Tuesday, March 31, 2009

Dateline: Doha

A report from our man in Oman:

Hi everybody, this is Brendan Hammond. For those of you who don't know me, I'm an IPE student spending my spring semester studying abroad in the Sultanate of Oman. For our spring break over here, we have been taking an educational vacation around the Persian Gulf. I am currently writing you from Doha, Qatar.

Yesterday, on the other side of the world from Tacoma, we enjoyed a lecture from UPS Prof. Andrew Gardner - an anthropologist specializing in the Gulf States who works closely with the IPE department. Prof. Gardner is currently taking a two year research sabbatical, and is a visiting faculty member at Qatar University. His presentation was about the socioeconomic underclass of SE Asian laborers who comprise the base of certain gulf-state economies, in particular the Emirates, Qatar, and Bahrain, where they outnumber national citizens.

Prof. Gardner argued that, for "the lowest rung on the ladder," structural problems such as inaccurate information, unequal legal status, predatory lending in India, and constraints to labor mobility for these workers once they are in the gulf may cause a net flow of money from families in India to the gulf economies - the opposite of what is supposed to happen. We had long been eager to learn more about SE Asian workers, and immensely enjoyed his lecture.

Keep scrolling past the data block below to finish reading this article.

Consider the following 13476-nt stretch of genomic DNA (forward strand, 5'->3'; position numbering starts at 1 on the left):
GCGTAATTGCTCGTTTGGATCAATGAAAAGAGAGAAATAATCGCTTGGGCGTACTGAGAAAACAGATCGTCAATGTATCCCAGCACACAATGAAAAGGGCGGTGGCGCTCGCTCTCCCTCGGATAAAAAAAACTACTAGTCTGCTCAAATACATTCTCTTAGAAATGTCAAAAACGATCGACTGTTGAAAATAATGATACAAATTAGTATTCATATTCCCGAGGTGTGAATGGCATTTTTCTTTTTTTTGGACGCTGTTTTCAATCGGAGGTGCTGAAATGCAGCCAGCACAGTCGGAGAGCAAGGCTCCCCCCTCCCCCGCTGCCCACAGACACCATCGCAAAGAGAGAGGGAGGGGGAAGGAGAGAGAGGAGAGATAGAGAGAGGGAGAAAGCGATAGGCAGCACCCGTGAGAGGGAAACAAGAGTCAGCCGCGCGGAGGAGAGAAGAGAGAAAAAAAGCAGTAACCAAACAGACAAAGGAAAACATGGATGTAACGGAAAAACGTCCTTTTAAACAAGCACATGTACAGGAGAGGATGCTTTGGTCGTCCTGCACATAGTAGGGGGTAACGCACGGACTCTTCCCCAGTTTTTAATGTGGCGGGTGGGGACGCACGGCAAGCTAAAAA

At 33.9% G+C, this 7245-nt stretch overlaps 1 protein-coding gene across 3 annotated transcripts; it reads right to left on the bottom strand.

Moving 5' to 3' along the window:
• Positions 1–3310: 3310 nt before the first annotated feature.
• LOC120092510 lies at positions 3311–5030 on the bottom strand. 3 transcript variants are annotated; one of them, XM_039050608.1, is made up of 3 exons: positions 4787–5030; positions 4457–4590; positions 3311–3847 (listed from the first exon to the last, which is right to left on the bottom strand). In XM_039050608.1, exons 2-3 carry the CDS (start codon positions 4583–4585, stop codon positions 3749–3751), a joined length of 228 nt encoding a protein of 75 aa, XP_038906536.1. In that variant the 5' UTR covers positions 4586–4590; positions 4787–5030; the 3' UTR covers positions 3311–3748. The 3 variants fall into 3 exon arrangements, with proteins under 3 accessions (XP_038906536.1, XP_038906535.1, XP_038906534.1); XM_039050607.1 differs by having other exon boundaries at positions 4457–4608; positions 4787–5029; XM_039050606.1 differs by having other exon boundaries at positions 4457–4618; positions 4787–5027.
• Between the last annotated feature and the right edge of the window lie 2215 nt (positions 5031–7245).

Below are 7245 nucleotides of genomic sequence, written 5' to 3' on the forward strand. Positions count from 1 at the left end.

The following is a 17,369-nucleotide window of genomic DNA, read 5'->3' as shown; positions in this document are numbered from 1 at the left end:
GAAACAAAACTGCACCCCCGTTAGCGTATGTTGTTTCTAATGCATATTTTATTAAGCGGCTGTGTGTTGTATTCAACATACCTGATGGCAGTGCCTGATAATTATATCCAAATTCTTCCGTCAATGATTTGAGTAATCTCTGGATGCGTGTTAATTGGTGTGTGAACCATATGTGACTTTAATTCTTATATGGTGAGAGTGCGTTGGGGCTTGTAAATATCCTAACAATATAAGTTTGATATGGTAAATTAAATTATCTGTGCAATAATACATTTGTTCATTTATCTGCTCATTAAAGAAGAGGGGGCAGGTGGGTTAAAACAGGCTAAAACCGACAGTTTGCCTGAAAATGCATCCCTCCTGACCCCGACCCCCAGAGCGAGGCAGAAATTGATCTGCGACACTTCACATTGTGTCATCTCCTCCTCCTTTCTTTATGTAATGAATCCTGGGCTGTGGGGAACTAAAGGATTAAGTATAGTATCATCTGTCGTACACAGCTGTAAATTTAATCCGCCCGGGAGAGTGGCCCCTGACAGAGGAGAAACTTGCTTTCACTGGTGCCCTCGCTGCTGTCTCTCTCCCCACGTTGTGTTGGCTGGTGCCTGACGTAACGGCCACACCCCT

Following the presentation, a lively discussion ensued that not only included students and Prof. Gardner, but a couple gulf nation citizens. A particularly interesting point of discussion was Prof. Gardner's suggestion that solutions associated with liberalism - such as full labor mobility, equal legal status, information transparency, and the need for gulf nations to represent themselves well on the world state - might be useful in improving the situation.

Along with this, he acknowledged that recommending liberal solutions was an uncommon position for an anthropologist to take, and he pointed out the awkwardness inherent in such a stance when these structural problems emerged within an economically liberal system.

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